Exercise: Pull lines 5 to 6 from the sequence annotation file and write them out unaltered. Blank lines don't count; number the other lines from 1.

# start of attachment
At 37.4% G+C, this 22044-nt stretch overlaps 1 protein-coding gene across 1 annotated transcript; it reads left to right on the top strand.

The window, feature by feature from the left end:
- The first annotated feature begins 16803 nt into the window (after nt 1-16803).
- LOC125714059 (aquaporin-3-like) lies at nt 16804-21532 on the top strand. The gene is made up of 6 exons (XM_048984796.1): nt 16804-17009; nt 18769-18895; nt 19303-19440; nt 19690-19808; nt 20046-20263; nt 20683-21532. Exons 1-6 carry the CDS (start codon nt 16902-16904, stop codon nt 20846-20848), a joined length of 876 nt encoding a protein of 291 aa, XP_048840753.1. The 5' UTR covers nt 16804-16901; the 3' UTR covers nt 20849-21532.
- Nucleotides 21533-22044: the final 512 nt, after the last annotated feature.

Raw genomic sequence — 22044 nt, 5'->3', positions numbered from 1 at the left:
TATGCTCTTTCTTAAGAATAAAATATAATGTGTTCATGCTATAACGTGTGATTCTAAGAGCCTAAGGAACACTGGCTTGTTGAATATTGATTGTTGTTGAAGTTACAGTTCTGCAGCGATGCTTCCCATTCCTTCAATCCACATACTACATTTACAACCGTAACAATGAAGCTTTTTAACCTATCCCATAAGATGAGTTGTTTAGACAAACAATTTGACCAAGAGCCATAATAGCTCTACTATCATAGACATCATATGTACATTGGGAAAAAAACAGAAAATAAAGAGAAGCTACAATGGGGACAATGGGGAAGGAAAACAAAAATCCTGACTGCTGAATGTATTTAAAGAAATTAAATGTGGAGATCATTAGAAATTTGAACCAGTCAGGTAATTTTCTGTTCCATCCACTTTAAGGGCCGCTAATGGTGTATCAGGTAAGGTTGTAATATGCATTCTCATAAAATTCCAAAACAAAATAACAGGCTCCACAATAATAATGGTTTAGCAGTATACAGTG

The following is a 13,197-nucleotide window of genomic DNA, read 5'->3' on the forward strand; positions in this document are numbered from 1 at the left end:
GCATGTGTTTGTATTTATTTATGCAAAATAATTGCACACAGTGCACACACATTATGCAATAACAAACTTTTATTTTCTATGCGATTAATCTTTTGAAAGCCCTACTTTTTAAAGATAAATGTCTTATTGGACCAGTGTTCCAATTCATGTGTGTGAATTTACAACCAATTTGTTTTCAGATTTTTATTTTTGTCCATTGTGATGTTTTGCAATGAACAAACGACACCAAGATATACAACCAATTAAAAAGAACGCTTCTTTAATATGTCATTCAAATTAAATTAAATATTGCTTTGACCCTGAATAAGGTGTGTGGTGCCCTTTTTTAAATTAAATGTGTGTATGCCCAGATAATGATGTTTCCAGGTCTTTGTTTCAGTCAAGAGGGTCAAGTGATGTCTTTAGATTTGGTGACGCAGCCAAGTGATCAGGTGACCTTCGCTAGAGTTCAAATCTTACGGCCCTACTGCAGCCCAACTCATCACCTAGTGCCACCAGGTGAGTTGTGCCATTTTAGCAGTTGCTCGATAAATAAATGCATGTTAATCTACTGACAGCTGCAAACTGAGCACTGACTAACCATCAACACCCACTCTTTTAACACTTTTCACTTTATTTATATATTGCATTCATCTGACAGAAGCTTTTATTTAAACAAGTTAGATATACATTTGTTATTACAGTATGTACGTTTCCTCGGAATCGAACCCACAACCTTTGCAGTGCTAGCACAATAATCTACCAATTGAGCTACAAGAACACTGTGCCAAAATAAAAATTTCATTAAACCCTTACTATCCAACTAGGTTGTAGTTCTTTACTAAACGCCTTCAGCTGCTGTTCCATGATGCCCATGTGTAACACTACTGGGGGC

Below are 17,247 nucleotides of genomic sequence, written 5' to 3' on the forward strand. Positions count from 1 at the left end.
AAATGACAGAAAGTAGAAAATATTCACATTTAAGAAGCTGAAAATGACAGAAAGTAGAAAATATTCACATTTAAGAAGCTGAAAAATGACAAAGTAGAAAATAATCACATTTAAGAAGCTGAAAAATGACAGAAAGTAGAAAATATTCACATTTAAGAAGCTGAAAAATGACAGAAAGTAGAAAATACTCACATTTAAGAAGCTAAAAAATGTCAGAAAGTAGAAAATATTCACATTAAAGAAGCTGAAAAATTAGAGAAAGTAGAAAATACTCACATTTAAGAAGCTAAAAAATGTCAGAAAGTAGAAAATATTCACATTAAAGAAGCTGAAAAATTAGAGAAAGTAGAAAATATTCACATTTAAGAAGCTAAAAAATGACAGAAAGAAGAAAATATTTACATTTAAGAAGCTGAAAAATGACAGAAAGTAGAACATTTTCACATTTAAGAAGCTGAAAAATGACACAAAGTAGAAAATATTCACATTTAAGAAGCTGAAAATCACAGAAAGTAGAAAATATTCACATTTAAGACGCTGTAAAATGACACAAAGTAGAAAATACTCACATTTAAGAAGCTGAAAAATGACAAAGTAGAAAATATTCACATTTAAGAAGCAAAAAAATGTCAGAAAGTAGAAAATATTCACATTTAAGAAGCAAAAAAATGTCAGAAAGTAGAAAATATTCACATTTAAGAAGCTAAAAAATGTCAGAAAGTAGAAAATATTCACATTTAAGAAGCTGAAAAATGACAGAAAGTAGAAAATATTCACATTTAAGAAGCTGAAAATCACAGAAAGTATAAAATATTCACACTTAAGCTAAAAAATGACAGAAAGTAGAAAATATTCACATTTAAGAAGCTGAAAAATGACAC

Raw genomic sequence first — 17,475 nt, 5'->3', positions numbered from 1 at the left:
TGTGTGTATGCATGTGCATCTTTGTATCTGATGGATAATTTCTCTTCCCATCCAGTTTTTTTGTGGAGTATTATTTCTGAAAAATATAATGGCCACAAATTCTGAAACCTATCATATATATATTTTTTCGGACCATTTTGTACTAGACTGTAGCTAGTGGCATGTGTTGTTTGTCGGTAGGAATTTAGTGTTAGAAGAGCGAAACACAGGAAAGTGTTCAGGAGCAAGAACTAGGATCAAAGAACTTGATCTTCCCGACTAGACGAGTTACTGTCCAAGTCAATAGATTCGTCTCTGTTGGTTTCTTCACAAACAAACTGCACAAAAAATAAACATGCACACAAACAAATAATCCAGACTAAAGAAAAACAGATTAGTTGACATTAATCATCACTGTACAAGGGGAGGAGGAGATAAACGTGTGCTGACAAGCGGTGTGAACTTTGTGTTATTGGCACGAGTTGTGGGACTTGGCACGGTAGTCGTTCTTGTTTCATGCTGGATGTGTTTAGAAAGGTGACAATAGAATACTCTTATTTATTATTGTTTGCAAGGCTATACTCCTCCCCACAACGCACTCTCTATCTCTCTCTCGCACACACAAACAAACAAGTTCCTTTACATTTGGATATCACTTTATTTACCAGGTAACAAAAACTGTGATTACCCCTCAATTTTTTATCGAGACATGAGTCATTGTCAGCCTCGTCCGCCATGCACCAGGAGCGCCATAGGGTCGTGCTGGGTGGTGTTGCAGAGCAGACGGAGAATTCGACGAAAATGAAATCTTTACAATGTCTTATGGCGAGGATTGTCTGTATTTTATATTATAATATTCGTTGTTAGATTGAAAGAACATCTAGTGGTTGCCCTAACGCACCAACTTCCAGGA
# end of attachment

- Nucleotides 21533-22044: the final 512 nt, after the last annotated feature.

Raw genomic sequence — 22044 nt, 5'->3', positions numbered from 1 at the left: